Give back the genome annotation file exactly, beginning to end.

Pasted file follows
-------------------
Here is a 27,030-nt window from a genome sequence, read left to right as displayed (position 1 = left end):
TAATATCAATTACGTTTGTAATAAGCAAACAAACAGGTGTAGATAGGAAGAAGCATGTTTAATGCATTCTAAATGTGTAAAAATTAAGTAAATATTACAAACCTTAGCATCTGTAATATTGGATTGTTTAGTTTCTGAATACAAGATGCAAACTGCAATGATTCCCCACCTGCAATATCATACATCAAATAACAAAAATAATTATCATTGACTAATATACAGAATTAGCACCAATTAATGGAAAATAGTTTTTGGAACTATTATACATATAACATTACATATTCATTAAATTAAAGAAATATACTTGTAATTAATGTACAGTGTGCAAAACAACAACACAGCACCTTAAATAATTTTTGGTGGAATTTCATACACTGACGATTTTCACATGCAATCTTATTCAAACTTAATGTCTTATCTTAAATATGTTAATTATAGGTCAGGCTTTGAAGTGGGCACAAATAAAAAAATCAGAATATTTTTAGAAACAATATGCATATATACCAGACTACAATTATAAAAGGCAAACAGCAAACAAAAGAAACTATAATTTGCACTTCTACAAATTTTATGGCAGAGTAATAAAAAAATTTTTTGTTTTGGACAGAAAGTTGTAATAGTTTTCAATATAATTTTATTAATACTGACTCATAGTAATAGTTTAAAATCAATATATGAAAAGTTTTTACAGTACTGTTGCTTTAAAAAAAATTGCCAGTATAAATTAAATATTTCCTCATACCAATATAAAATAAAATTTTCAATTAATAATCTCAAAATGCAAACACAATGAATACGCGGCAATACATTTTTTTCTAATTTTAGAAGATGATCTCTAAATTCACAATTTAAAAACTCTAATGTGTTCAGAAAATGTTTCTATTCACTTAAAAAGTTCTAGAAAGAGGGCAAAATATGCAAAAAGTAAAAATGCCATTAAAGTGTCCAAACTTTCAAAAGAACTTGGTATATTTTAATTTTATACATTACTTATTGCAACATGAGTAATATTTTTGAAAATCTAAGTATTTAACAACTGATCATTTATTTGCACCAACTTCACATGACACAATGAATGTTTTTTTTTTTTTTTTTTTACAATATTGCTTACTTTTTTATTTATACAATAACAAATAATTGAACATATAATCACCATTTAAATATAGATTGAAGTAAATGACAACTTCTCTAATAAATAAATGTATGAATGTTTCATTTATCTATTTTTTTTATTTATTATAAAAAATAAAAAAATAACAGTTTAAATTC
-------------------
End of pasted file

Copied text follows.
Here is a 27,030-nt window from a genome sequence, read left to right as displayed (position 1 = left end):
TAATATCAATTACGTTTGTAATAAGCAAACAAACAGGTGTAGATAGGAAGAAGCATGTTTAATGCATTCTAAATGTGTAAAAATTAAGTAAATATTACAAACCTTAGCATCTGTAATATTGGATTGTTTAGTTTCTGAATACAAGATGCAAACTGCAATGATTCCCCACCTGCAATATCATACATCAAATAACAAAAATAATTATCATTGACTAATATACAGAATTAGCACCAATTAATGGAAAATAGTTTTTGGAACTATTATACATATAACATTACATATTCATTAAATTAAAGAAATATACTTGTAATTAATGTACAGTGTGCAAAACAACAACACAGCACCTTAAATAATTTTTGGTGGAATTTCATACACTGACGATTTTCACATGCAATCTTATTCAAACTTAATGTCTTATCTTAAATATGTTAATTATAGGTCAGGCTTTGAAGTGGGCACAAATAAAAAAATCAGAATATTTTTAGAAACAATATGCATATATACCAGACTACAATTATAAAAGGCAAACAGCAAACAAAAGAAACTATAATTTGCACTTCTACAAATTTTATGGCAGAGTAATAAAAAAATTTTTTGTTTTGGACAGAAAGTTGTAATAGTTTTCAATATAATTTTATTAATACTGACTCATAGTAATAGTTTAAAATCAATATATGAAAAGTTTTTACAGTACTGTTGCTTTAAAAAAAATTGCCAGTATAAATTAAATATTTCCTCATACCAATATAAAATAAAATTTTCAATTAATAATCTCAAAATGCAAACACAATGAATACGCGGCAATACATTTTTTTCTAATTTTAGAAGATGATCTCTAAATTCACAATTTAAAAACTCTAATGTGTTCAGAAAATGTTTCTATTCACTTAAAAAGTTCTAGAAAGAGGGCAAAATATGCAAAAAGTAAAAATGCCATTAAAGTGTCCAAACTTTCAAAAGAACTTGGTATATTTTAATTTTATACATTACTTATTGCAACATGAGTAATATTTTTGAAAATCTAAGTATTTAACAACTGATCATTTATTTGCACCAACTTCACATGACACAATGAATGTTTTTTTTTTTTTTTTTTTACAATATTGCTTACTTTTTTATTTATACAATAACAAATAATTGAACATATAATCACCATTTAAATATAGATTGAAGTAAATGACAACTTCTCTAATAAATAAATGTATGAATGTTTCATTTATCTATTTTTTTTATTTATTATAAAAAATAAAAAAATAACAGTTTAAATTC